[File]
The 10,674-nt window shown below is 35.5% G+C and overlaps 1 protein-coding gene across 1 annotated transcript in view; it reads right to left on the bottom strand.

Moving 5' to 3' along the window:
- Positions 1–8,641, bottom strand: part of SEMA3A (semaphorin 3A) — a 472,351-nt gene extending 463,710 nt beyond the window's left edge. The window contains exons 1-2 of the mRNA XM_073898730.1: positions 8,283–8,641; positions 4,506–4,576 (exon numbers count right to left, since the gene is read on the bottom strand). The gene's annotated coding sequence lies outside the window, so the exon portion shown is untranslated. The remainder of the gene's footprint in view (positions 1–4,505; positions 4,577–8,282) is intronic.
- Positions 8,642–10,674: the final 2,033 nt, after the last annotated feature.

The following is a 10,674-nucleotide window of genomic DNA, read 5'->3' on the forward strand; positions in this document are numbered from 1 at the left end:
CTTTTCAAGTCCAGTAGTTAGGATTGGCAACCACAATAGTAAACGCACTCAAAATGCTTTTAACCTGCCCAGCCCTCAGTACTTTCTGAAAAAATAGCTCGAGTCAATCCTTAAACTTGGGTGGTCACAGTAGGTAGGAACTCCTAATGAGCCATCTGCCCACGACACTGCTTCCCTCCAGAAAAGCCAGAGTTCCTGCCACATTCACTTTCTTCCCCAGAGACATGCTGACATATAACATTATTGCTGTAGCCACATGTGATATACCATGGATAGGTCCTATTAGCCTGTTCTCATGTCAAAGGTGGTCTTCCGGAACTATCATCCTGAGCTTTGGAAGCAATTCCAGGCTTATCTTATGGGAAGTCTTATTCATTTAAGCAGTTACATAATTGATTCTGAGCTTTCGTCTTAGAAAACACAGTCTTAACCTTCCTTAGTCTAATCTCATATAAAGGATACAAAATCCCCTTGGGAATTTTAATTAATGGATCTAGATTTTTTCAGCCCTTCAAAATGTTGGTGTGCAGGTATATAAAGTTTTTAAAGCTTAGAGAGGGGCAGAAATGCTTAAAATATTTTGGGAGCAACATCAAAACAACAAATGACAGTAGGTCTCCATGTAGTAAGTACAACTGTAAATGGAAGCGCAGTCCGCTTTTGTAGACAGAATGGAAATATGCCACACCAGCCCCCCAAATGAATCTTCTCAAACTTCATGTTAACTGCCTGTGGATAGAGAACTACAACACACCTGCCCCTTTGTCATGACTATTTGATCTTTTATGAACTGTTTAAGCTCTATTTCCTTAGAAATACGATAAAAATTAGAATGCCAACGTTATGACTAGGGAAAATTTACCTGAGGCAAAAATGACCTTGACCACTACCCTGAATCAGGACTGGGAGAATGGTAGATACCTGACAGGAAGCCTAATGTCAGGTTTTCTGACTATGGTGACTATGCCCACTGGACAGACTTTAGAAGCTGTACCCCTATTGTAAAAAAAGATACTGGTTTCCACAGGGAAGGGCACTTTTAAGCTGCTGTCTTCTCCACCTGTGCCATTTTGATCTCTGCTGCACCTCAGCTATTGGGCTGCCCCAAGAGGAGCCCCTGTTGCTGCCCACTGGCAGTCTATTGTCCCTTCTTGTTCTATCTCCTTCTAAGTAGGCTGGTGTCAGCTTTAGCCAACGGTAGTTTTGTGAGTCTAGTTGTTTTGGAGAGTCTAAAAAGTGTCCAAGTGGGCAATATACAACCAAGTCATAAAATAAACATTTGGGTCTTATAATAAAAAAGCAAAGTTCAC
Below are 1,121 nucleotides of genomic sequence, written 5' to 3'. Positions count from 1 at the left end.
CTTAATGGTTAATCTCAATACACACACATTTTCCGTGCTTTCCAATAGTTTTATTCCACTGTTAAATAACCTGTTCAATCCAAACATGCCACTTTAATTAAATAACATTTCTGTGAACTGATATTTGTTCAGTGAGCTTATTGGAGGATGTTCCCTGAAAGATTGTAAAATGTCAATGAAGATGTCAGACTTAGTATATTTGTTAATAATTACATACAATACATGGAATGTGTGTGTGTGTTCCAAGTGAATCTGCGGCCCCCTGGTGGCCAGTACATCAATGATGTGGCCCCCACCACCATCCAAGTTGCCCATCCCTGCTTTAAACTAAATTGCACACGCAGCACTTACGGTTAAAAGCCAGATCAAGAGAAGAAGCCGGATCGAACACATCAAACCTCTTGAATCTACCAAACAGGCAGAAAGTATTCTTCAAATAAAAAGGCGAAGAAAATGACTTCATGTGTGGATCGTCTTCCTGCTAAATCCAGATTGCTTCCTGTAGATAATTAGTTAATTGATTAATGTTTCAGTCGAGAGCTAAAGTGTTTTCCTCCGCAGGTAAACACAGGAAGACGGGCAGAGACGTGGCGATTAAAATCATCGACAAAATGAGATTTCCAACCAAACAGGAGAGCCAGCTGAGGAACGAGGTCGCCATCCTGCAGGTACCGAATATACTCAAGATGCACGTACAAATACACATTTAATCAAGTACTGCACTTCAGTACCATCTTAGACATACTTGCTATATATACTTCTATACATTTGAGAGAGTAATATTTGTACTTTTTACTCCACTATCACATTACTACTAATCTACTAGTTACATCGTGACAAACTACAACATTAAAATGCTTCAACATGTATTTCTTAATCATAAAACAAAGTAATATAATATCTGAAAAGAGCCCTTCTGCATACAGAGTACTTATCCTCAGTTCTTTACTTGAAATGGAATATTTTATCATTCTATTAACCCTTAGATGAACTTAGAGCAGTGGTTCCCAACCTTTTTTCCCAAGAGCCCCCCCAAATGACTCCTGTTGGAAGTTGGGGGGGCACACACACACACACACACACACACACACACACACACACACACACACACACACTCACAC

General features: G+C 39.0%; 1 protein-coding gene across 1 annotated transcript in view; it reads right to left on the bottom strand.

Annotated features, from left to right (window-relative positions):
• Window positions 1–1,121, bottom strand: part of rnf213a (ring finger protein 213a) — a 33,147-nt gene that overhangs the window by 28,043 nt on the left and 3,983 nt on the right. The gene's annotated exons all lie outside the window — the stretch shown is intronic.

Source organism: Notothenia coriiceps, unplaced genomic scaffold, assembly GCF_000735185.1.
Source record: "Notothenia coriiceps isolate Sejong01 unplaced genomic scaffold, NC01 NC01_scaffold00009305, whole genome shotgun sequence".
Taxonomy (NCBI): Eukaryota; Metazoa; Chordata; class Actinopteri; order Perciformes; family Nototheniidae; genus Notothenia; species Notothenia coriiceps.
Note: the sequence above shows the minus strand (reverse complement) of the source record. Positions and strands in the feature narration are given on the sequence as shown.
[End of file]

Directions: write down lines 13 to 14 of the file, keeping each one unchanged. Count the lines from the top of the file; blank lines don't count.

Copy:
Source record: "Notothenia coriiceps isolate Sejong01 unplaced genomic scaffold, NC01 NC01_scaffold00009305, whole genome shotgun sequence".
Taxonomy (NCBI): Eukaryota; Metazoa; Chordata; class Actinopteri; order Perciformes; family Nototheniidae; genus Notothenia; species Notothenia coriiceps.